(NEXSTAR) — This gracious home just outside Milwaukee features modern amenities, plenty of historical charm, and four toilets side-by-side in the same bathroom.
A real-estate listing in Wisconsin has gone viral thanks to the unusual layout of its largest bathroom, which includes four side-by-side toilets — with no dividers — arranged directly in front of four separate sinks.
The house, built in 1851, didn’t originally feature four toilets in the same room. This unique addition came later, after the first owners donated the South Milwaukee home to the Girl Scouts around 1920 or 1930. During their ownership, the organization went ahead and made several additions to better suit their needs, including the “infamous bathroom,” according to listing agent Jane Dichristopher of Mahler Sotheby’s International Realty.
The house changed hands twice since that time, but the quadruple-toileted bathroom has remained.
“Both owners really did keep a lot of the historical integrity of the house,” said Dichristopher, who said the home is also rumored to have been part of the Underground Railroad in the 1800s. “It still has a lot of original features. It’s lovely.”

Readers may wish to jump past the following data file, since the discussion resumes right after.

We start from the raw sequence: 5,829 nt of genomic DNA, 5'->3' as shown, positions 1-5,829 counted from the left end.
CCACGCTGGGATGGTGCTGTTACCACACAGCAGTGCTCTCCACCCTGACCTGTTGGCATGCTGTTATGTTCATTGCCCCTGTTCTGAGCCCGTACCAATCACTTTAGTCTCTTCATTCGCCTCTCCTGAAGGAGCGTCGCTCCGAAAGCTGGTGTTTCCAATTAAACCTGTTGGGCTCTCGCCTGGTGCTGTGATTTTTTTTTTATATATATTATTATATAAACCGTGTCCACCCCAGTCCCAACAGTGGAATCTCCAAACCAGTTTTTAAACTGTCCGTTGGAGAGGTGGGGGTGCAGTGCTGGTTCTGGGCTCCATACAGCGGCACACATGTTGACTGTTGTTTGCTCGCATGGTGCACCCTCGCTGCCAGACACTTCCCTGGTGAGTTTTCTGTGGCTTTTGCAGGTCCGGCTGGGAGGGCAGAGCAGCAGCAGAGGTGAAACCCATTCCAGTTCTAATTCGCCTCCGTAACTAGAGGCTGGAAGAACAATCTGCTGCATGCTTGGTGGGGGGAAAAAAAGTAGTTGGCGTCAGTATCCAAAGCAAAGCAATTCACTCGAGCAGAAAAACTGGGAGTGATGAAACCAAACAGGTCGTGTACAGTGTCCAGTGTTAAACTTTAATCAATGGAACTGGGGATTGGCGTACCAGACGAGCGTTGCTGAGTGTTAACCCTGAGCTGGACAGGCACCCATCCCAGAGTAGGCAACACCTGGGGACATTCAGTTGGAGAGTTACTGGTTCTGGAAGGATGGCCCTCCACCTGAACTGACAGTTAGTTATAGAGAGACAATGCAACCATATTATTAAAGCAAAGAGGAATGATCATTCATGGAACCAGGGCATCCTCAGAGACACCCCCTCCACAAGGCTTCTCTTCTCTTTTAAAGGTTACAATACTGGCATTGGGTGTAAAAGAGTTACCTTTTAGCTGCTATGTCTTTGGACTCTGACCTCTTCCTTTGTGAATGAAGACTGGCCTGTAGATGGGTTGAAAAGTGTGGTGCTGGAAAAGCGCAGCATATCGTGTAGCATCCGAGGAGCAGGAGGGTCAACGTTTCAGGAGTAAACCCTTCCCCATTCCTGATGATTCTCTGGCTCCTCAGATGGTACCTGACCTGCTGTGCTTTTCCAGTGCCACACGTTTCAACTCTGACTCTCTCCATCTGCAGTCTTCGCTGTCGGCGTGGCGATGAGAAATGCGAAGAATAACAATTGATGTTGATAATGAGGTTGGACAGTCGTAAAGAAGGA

The listing for the house — known locally as the Hawthorn House — began gaining attention earlier this week, after it was featured on the Instagram account @ZillowGoneWild. Most commenters were baffled by the bathroom, with one user claiming she’s “had nightmares like this,” and another saying, “It was such a normal house until it wasn’t anymore.”
Dichristopher, however, kindly pointed out that there are three other bathrooms between the main home and included in-law suite, meaning there’s no reason to believe the eventual homeowners would somehow be forced into a communal potty-time scenario.
Despite the toilet situation, and perhaps even because of it, Dichristopher said there’s been plenty of interest in the historical home. As of this week, there was also an offer pending.
“I have had a ton of people reach out to me, and we did initially have a lot of showings due to the marketing,” she laughed, “and the commodes.”